Frank H. Mason, the American con;
il general at Paris, has been deslgatod
by the State Department as an
ildlllonal member of tbe American |
ommlsslon now In Germany to Inves- ?
gate tariff conditions. Mr. Mason Is , |
tariff expert of wide experience and \
i especially well pasted In all mat- '
ira pertaining to textile trade.
FT
hnrgely becntise of his name anil
Is unfailing good nature considerable
in has been had by the newspapers
ith James M. Griggs, of Georgia, to
ualrman of the Democratic Congrosonal
Committee. Some newspapers
sve dubbed him "Grim Jlggs," (hough FE
- . ? -1.1
a is generally regnrueo u? an uum
ember of the House. He served his
lople on the district bench several 1
jurs before coming to Congress, and
a lawyer of first-class ability. ?
. 4Ptles
quickly and positively cured
ltb Dr. Shoop's Magic Ointment It'a
ads for Plies alone?and it does the
nrk surely and with satisfaction.
chlng, painful, protmdlng or blind 1
les disappear like magic by Its use
?n Mlnl/al Cinnul rial! fin. Kfl I i
Seekers for the best C hrfctmas
for the least money?Useful Acceptable,
Durable, Ornamental?Lend us your Ears.
It is .1 little early to begin Christmas talk, but you are doubtloss
pondering over your Christmas gifts. Why not make a
lire from the purchase of trivial and perishable things unci while Sg
spending no more money, yea, even less money, secure. NometHmi|i
which can neither get lost, nor is easily destroyed. A gi ft whose ?
claily service provides a daily pleasure?a constant rtmc^brnnc^-^S
Wednesday, Nov. M, 1
We befin a China sale that surpasses the unusual and jpasseii':;^
irtb the extraordinary.
Thousands of the (Inept pieces of China in this sale*?evetgrj^ffl
one a suitable gift. '
Mow Listen, 20 Per Cent Off
in; endless variety of chop plates, salad dishes, creain anil stigir
sets and fancy articles.
30 Per Cent. Off 'aJ|
Hundreds of vases, fancy plates, dishes, bowls, tea and chocolate rt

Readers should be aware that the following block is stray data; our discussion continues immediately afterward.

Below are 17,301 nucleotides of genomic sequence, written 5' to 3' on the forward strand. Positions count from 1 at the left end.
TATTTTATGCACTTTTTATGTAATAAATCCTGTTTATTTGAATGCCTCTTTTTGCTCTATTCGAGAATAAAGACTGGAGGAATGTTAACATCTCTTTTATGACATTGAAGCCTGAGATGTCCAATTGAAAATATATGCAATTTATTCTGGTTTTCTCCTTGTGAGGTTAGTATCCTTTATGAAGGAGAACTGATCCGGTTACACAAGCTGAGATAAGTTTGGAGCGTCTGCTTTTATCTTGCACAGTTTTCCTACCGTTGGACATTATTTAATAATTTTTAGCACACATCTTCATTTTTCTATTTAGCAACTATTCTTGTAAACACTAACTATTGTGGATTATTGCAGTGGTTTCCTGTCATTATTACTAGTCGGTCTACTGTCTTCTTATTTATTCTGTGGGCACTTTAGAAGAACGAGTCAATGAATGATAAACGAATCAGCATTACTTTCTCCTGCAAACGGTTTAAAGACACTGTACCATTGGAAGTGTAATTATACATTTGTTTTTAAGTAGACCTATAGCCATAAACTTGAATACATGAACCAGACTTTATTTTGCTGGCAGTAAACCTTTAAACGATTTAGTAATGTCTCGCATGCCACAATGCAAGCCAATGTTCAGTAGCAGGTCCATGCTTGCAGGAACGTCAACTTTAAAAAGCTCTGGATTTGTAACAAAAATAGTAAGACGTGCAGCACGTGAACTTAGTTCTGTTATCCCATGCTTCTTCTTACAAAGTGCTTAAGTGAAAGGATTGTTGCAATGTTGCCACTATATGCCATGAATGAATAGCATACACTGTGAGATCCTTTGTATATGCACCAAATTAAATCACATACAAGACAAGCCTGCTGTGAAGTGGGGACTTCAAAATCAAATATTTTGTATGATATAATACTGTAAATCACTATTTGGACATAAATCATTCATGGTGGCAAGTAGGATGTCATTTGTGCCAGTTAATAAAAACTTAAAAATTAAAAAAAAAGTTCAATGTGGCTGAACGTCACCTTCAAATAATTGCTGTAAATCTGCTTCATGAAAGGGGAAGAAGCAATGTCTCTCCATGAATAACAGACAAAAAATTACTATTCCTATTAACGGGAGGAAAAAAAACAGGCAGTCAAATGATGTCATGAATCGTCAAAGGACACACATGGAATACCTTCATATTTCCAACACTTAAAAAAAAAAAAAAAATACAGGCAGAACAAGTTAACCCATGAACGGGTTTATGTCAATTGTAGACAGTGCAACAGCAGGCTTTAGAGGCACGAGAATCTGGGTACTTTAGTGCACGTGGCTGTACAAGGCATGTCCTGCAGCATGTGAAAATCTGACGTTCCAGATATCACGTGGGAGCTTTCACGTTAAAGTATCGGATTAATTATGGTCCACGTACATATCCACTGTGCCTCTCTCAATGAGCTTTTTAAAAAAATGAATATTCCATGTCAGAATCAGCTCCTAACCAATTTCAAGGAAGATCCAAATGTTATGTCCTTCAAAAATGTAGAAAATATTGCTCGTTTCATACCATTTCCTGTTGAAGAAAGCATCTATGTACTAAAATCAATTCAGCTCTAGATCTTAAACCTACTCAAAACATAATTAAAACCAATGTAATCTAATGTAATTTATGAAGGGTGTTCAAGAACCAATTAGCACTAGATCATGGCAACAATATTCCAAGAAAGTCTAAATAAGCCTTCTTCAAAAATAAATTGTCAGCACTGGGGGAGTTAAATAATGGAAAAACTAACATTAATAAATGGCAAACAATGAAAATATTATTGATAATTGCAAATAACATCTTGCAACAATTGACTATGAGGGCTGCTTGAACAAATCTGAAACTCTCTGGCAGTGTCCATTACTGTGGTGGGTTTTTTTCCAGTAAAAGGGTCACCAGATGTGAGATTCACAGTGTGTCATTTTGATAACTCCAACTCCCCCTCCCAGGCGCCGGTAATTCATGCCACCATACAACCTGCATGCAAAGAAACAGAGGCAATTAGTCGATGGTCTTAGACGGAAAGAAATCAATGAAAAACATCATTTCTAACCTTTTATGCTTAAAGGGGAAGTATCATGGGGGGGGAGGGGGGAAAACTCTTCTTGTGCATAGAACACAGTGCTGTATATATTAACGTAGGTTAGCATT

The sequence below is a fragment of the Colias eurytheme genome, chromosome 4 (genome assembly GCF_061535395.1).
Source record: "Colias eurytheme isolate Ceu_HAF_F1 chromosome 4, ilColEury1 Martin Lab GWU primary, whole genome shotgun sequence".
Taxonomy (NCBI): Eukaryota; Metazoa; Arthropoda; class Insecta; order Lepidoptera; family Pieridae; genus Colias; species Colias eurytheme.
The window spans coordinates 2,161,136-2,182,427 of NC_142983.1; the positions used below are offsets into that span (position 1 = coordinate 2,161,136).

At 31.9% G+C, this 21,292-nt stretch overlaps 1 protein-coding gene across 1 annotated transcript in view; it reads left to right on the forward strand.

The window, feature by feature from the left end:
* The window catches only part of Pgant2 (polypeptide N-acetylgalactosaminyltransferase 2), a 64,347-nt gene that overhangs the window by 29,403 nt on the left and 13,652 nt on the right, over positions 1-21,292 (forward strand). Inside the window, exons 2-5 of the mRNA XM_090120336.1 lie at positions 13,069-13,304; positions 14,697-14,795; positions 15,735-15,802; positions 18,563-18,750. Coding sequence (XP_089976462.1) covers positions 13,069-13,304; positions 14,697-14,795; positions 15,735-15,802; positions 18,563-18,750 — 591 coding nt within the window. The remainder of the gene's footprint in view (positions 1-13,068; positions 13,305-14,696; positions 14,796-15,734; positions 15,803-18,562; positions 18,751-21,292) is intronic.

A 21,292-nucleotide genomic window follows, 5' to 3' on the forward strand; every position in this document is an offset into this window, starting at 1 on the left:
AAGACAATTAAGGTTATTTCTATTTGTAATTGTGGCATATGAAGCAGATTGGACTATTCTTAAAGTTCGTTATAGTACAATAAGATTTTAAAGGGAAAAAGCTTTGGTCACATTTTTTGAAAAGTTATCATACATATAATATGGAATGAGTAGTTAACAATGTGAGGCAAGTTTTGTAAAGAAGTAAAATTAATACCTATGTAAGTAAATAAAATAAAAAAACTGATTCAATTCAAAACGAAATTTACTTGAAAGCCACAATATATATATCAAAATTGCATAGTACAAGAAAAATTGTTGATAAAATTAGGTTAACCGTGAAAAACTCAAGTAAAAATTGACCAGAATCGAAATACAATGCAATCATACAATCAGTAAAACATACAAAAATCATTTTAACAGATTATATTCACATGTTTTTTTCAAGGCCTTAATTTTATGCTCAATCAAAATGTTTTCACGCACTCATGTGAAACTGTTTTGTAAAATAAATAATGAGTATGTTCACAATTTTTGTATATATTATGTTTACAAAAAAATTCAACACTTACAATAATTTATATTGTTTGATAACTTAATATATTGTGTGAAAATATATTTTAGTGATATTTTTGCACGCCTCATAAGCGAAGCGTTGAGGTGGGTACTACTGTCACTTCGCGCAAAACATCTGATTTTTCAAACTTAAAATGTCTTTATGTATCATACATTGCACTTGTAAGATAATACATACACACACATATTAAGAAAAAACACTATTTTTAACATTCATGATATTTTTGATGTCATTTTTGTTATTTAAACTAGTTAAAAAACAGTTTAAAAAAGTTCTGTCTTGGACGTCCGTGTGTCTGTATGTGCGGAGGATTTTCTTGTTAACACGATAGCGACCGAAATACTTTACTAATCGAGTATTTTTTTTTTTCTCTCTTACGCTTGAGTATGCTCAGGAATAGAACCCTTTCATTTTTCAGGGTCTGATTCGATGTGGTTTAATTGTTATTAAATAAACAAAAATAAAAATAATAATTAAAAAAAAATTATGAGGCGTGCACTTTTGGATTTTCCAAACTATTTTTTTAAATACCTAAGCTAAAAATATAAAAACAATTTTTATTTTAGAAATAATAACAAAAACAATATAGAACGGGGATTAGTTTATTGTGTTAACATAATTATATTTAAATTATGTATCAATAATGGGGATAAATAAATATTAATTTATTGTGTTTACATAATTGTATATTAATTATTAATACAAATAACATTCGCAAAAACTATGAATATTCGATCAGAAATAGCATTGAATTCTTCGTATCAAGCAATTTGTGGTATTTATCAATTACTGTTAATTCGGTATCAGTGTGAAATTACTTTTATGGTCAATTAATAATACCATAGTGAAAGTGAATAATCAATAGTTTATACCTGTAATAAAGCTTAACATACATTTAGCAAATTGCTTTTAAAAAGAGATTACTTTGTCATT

T _-i < _ ti ?> _ 1 ji._ i ti. inicii ^
uook tor me uiscouih uara ou inc iiidicf. ijiwi nrnwyour ''
This Sale Wiil Continue Until December 10th.
Young ladies, send your sweetheart nround; we'll surply Mil V;|
liim that vase or fancy set for the dresser. Married ladies, you
pretty dishes. They don't cost much during this sale. Give MMfr 'JM
husband a good dinner, then bring him to see us.
Come in. make your selection.. AVc'll pack them and keep nn- ;!.gSP||
til called for, or told to Bend them out.
Goal citu House f urnismi Go. I
The Big Furniture Store.
RFTK-MANTS
The Walk to School Notion Department.
Is hard enough on the Httle Ladles' Gloves, 14 button kid, ; j
ones when the snow li flying. White and Black. Shore gloves : j
Make them comfortable and K|d| 0o,ff p|eeeed Lined Fabproudly
happy with a set of our f(# Jnd s,|k
dressy child's furs. _ ..
Ladles' Muffles, TIei, Collars,
Every child's fancy pleased in
our aseortment. pln* Coml* ,lde' bae* I
We have them at prices t, and ,n' H,nik"ehie,K' >
suit every body's pocket book. ^0,e Supporters and Hosiery, '
So don't forget the children. Pillow Tops, Cushion Center '
Alto Ladles' and Mlssee' Neck Plect?- Embroidery Linens and .!
pieced and Muffs to match, at Silks.
prices to suit from $7.50 upto Alio new line of shadow out- j
$25.00 per set. Come In and fiti qaisY'S & muncle'8 ; |
let us show you our line of do- . .. . . . ....
. ?. ... Ladiei' Waists, in Silk. Wool .
pendable Furs. We are willing
to help you in making a 8E- and Cotton' from "'?? <f t0 ! I
. LECTION by information and W6.00 each.
suggestions. Come in, we welcome you.
BECKMANS
_n.r*~?~?~n-i~irir.nPii~M-i?n~~i -n~i~i~i-)fi~i~rw>i~ii~M-ii~irr?~ir> *vr*i'irr?i" " 'i***v>nfii'>n?yinMi "* i
H' V
I The Building of a Drug Business.
Square Dealing.
I Why is it that this store deserves and wins jour preference? , ,B H
l Here i* the answer in a nutabelL' I B HJ
Because we give you a rquare deal In evenrthing you buy?because B >
1 we look it Drug Store keeping from your standpoint. You find Hit out
every tine you trade here. | B E^^B
AVe believe in doing things a little bit better than ordinary,'and It it .
I by doing things a little bit better than ordinary that our business building II
is accomplished. B ''''" <8'!
There's a difference between the ordinary snd better-tharwrdlnary
store, Just as there is a difference between ths "cheap" drug store ana B
the "fair priced "drug store. The "cheap "store or the ordinary store is H
a dangerous store to pBtToohe.esperrfaDy if ft is adrug store. Yourdoctor B
knows that, and rear doctor alto /tmnru tkat Ait ttorc it a tit idtir Hate B
t.vv. - "x.*-.a?i* tm ?Mm* ti-e will Bell only drutra aJLW